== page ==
Photo by: Gabe Baisan

Photo by: Gabe Baisan

Photo by: Gabe Baisan

Da Blues


Friday, June 14, 2013

Summer Shine

This past Sunday I had the opportunity to shoot with two really cool girls and a nice location. I'm of course talking about Nica and Zoe. It's always nice to have a bit of creative help on a shoot as these two girls do plenty of artistic activities. The location was a nice Arizona themed house located centrally. A nice feature of the house was large room clad in nice furniture, art, and a piano. I brought both my Photoflex Starflash 650w units with me, as I wasn't sure what to expect regarding natural light in the house. Like a true noob, I totally forgot both my reflective umbrellas while packing my gear. Not to be undone by my mistake, I took it in stride, and strived to work around it. After all, I still had 6 inch reflectors to work with on the strobes. Knowing my light source would be a bit more directional and tightly grouped. I positioned the strobes a decent distance from the subjects at low power levels. In some shots, I pointed the strobes straight up to bounce the light off the ceiling. We went through a few different sets of photos in the large room with a somewhat vintage feel to them. The addition of an old rotary telephoto and custom pottery was a nice touch. Nica is a musician, so naturally we did a set inside with her playing the piano. Zoe provided some background dancing and away we went shooting. After working inside, we took a break outside and decided it would be cool to do a few shots outside to mix it up. Being outside we now had quite a bit of natural light to work with. After an outfit change, our first set involved the girls under the patio, Nica on a tricycle and Zoe on a small chair. The next photos to be shot were individual portraits. I wanted to go a bit more subtle and natural with their individual shots so I kept the flash power very low. A long time ago, I once read that using flash in photography isn't about adding light everywhere, it's about controlling your shadows. I try to follow this advice and every time I use my strobes, I become more comfortable in my ability to use artificial light. This also includes blending natural and artificial light together to get that desired look. Overall, it was a really fun shoot and I look forward to working with them again. Thanks for stopping by.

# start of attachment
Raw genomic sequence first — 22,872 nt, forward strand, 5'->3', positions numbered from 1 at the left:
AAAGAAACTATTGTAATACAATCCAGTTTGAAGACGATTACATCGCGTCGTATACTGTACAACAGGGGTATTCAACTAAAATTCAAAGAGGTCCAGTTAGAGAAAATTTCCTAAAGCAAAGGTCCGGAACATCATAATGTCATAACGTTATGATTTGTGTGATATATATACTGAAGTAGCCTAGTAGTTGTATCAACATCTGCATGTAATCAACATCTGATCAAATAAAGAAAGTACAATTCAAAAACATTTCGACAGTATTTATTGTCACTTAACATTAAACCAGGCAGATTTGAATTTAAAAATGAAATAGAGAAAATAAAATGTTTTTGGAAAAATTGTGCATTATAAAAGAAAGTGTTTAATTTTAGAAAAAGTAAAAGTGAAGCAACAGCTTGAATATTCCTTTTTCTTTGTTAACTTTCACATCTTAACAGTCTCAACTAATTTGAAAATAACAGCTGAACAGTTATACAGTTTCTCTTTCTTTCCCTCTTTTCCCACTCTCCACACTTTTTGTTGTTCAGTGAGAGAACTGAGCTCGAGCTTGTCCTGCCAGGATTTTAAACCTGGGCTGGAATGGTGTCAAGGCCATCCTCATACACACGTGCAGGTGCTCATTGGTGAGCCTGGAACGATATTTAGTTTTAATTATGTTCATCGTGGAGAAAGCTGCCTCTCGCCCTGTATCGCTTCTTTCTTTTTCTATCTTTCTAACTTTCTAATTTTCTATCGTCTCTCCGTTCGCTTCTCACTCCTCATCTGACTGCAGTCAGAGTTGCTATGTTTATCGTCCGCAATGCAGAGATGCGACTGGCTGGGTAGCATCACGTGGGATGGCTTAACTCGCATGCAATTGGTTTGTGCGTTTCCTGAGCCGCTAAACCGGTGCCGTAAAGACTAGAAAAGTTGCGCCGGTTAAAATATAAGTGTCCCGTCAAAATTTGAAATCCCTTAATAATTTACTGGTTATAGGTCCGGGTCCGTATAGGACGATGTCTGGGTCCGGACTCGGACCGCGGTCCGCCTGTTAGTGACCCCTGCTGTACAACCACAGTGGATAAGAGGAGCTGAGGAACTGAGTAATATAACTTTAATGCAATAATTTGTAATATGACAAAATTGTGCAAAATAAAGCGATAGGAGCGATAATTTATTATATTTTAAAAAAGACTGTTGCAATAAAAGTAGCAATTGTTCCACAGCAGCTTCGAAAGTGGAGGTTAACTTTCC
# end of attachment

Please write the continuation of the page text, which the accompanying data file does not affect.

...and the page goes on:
Zoe and Nica


Clear winner

1/60s,  F/8.0,  ISO 100



Personal fave


Thursday, June 13, 2013

iCycle 6/12/13

It's been awhile since I did an iCycle post. I figured since I have been riding alot more recently, I would slow down a bit and snap some photos while on my ride. My route consisted of traveling south to the Aviation Bike Trail. I am very familiar with that ride and trail because I used to live much closer to it. This particular trail starts at the corner of Golf Links Rd and Craycroft. Th trail continues on west eventually ending right at 4th Ave behind Maloneys Tavern. After arriving downtown I headed south of 6th ave until I reached 22nd st. At this point since I didn't charge my flash light battery, it began to die. I took this as a good time to turn around and head home. As I arrived at home I realized my legs hurt a bit and that it was a short but intense ride. If I'm short on time or battery power, that's just the way I like it. Until next time.

All photos on this post taken with iPhone 5
Start of my ride at Golden Hour

Snake Bridge over Broadway Blvd

Mouth = Opening

Gonna return with a model for a shoot here

4th Ave

Graffiti in the wash

Shadow selfie while riding